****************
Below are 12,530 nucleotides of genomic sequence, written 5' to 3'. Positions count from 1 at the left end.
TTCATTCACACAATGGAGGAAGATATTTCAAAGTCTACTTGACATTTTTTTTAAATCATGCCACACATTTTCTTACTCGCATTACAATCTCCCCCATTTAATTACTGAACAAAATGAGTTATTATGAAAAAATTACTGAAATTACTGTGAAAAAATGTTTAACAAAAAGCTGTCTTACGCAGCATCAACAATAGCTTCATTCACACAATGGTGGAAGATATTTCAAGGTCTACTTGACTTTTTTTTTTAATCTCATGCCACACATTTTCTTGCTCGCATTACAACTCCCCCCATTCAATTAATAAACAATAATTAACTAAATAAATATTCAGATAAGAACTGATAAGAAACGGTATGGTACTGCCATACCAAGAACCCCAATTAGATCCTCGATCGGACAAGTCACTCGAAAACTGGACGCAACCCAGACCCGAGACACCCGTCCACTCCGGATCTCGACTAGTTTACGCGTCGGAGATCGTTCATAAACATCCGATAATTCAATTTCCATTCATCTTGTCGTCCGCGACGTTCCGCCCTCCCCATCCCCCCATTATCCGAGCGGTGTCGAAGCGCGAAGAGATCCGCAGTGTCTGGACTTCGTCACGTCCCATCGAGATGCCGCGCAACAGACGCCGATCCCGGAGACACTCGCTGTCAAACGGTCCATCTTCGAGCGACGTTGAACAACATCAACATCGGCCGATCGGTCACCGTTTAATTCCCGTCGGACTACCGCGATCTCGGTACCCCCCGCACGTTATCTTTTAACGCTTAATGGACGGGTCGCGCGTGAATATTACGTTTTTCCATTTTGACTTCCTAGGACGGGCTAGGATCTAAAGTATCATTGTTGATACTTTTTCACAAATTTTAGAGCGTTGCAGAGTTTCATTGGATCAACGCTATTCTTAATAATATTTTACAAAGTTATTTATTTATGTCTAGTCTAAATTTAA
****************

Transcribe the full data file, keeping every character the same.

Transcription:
Below are 12,530 nucleotides of genomic sequence, written 5' to 3'. Positions count from 1 at the left end.
TTCATTCACACAATGGAGGAAGATATTTCAAAGTCTACTTGACATTTTTTTTAAATCATGCCACACATTTTCTTACTCGCATTACAATCTCCCCCATTTAATTACTGAACAAAATGAGTTATTATGAAAAAATTACTGAAATTACTGTGAAAAAATGTTTAACAAAAAGCTGTCTTACGCAGCATCAACAATAGCTTCATTCACACAATGGTGGAAGATATTTCAAGGTCTACTTGACTTTTTTTTTTAATCTCATGCCACACATTTTCTTGCTCGCATTACAACTCCCCCCATTCAATTAATAAACAATAATTAACTAAATAAATATTCAGATAAGAACTGATAAGAAACGGTATGGTACTGCCATACCAAGAACCCCAATTAGATCCTCGATCGGACAAGTCACTCGAAAACTGGACGCAACCCAGACCCGAGACACCCGTCCACTCCGGATCTCGACTAGTTTACGCGTCGGAGATCGTTCATAAACATCCGATAATTCAATTTCCATTCATCTTGTCGTCCGCGACGTTCCGCCCTCCCCATCCCCCCATTATCCGAGCGGTGTCGAAGCGCGAAGAGATCCGCAGTGTCTGGACTTCGTCACGTCCCATCGAGATGCCGCGCAACAGACGCCGATCCCGGAGACACTCGCTGTCAAACGGTCCATCTTCGAGCGACGTTGAACAACATCAACATCGGCCGATCGGTCACCGTTTAATTCCCGTCGGACTACCGCGATCTCGGTACCCCCCGCACGTTATCTTTTAACGCTTAATGGACGGGTCGCGCGTGAATATTACGTTTTTCCATTTTGACTTCCTAGGACGGGCTAGGATCTAAAGTATCATTGTTGATACTTTTTCACAAATTTTAGAGCGTTGCAGAGTTTCATTGGATCAACGCTATTCTTAATAATATTTTACAAAGTTATTTATTTATGTCTAGTCTAAATTTAA